There are many ways to access data in a table. You can perform a full table scan or access the data using an index on the table. If using an index, you can use it in ascending mode or descending mode. The access path hints are:

CLUSTER

  • Performs a nested loop by the cluster index of one of the tables.

HASH

  • Hashes one table (full scan) and creates a hash index for that table. Then hashes other table and uses hash index to find corresponding records. Therefore not suitable for < or > join conditions.

ROWID

  • Retrieves the row by rowid

INDEX

  • Specifying that index index_name should be used on table tab_name: /*+ index (tab_name index_name) */
  • Specifying that the index should be used the the CBOthinks is most suitable. (Not always a good choice).
  • Starting with Oracle 10g, the index hint can be described: /*+ index(my_tab my_tab(col_1, col_2)) */. Using the index on my_tab that starts with the columns col_1 and col_2.

INDEX_COMBINE

AND_EQUAL
The AND_EQUAL hint explicitly chooses an execution plan that uses an access path that merges the scans on several single-column indexes

FULL suggests a full table scan

NO_INDEX suggests not to use an index

INDEX_ASC suggests to use an index in ascending mode

INDEX_DESC suggests to use an index in descending mode

INDEX_JOIN suggests to use an index join access method

INDEX_FFS suggests to use an index full fast scan

NO_INDEX_FFS suggests not to use an index full fast scan

INDEX_SS suggests to use an index skip scan. Available only in Oracle 10g.

INDEX_SS_ASC suggests to use an index skip scan in ascending mode. Available only in Oracle 10g.

INDEX_SS_DESC suggests to use an index skip scan in descending mode. Available only in Oracle 10g.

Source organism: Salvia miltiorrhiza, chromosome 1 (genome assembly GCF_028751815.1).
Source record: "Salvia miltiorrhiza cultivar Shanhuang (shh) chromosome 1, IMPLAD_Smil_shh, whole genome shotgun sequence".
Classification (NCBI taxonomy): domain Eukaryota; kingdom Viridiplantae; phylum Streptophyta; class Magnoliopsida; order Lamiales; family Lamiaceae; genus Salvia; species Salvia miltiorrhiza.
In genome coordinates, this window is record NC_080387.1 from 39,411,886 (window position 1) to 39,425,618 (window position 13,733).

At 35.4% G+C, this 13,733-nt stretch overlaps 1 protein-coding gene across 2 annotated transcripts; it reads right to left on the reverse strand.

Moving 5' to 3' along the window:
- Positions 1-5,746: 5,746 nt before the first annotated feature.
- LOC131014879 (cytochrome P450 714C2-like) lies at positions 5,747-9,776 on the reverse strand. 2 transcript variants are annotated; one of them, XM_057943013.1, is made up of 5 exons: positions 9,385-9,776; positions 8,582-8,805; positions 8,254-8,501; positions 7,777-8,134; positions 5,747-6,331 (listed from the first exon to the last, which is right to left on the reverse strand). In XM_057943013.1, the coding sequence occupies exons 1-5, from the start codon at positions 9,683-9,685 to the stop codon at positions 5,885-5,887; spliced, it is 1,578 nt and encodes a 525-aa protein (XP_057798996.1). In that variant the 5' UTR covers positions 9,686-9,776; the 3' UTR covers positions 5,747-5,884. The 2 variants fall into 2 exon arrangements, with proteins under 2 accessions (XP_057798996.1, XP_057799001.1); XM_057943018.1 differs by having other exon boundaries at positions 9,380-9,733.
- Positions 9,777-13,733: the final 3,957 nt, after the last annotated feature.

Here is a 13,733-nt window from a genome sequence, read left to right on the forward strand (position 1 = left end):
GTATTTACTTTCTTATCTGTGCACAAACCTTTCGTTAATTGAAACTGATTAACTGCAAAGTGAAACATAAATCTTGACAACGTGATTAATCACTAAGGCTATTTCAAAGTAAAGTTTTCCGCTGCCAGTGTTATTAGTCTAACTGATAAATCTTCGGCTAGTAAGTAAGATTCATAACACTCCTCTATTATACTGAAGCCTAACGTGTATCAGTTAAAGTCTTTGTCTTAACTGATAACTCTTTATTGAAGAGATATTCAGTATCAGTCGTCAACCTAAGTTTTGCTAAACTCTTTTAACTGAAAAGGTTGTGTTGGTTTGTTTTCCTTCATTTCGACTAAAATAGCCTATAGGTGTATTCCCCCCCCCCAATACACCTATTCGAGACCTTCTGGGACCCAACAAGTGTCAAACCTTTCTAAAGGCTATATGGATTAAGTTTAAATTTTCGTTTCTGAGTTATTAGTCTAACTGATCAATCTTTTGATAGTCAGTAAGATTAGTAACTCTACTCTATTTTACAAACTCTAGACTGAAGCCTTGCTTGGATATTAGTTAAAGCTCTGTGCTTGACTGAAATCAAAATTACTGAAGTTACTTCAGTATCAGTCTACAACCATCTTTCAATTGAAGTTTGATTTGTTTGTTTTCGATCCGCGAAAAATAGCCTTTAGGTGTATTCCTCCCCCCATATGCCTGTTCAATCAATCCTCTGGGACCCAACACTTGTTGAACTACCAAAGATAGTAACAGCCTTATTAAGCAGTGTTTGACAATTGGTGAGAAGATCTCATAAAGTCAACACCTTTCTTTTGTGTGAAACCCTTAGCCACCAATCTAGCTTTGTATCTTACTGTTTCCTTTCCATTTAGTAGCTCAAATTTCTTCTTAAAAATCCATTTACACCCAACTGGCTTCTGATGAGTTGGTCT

NO_INDEX_SS suggests not to use an index skip scan. Available only in Oracle 10g.

3. Join Hints

There are many methods used to join two tables together. The join hints are:

  • USE_NL Use a Nested Loop join method. Can specify the inner table.
  • NO_USE_NL Do not use a Nested Loop join method. Available only in Oracle 10g.
  • USE_NL_WITH_INDEX Use a Nested Loop join method with an index. Available only in Oracle 10g.
  • USE_MERGE Use a Sort Merge join method. Can specify the inner table.
  • NO_USE_MERGE Do not use a Sort Merge join method. Available only in Oracle 10g.
  • USE_HASH Use a Hash join method. Can specify the inner table
  • NO_USE_HASH Do not use the Hash join method. Available only in Oracle 10g.

4. Parallel Hints

There are a number of hints used in parallel processing of queries. Parallel queries use multiple processors on the database server to obtain results faster. The paralle hints are:

  • PARALLEL(n) Suggest to perform the operation in parallel. The degree of parallelization, n, can be specified.
  • NO_PARALLEL Suggest to not perform the query in parallel. This overrides the parallel specification for a table.
  • PARALLEL_INDEX(n) Suggest to parallelize the index range scan. The degree of parallelization, n, can be specified.
  • NO_PARALLEL_INDEX Suggest to not parallelize the index range scan.

5. Miscellaneous Hints

The miscellaneous hints are:

  • APPEND
Enables Direct Path insert mode so that data is appended to the end of the table.
If a table or an index is specified with nologging, this hint applied with an insert statement produces a direct path insert which reduces generation of redo


Undocumented hints:


Note: The above information helped me to optimize queries on Transaction tables which will be updated every second with several new records. The following are the sources which provided me information to publish this post.

Source:

  1. http://www.toadworld.com/KNOWLEDGE/KnowledgeXpertforOracle/tabid/648/TopicID/OTOC91/Default.aspx
  2. http://www.adp-gmbh.ch/ora/sql/hints/index.html
  3. http://download.oracle.com/docs/cd/A97630_01/server.920/a96533/toc.htm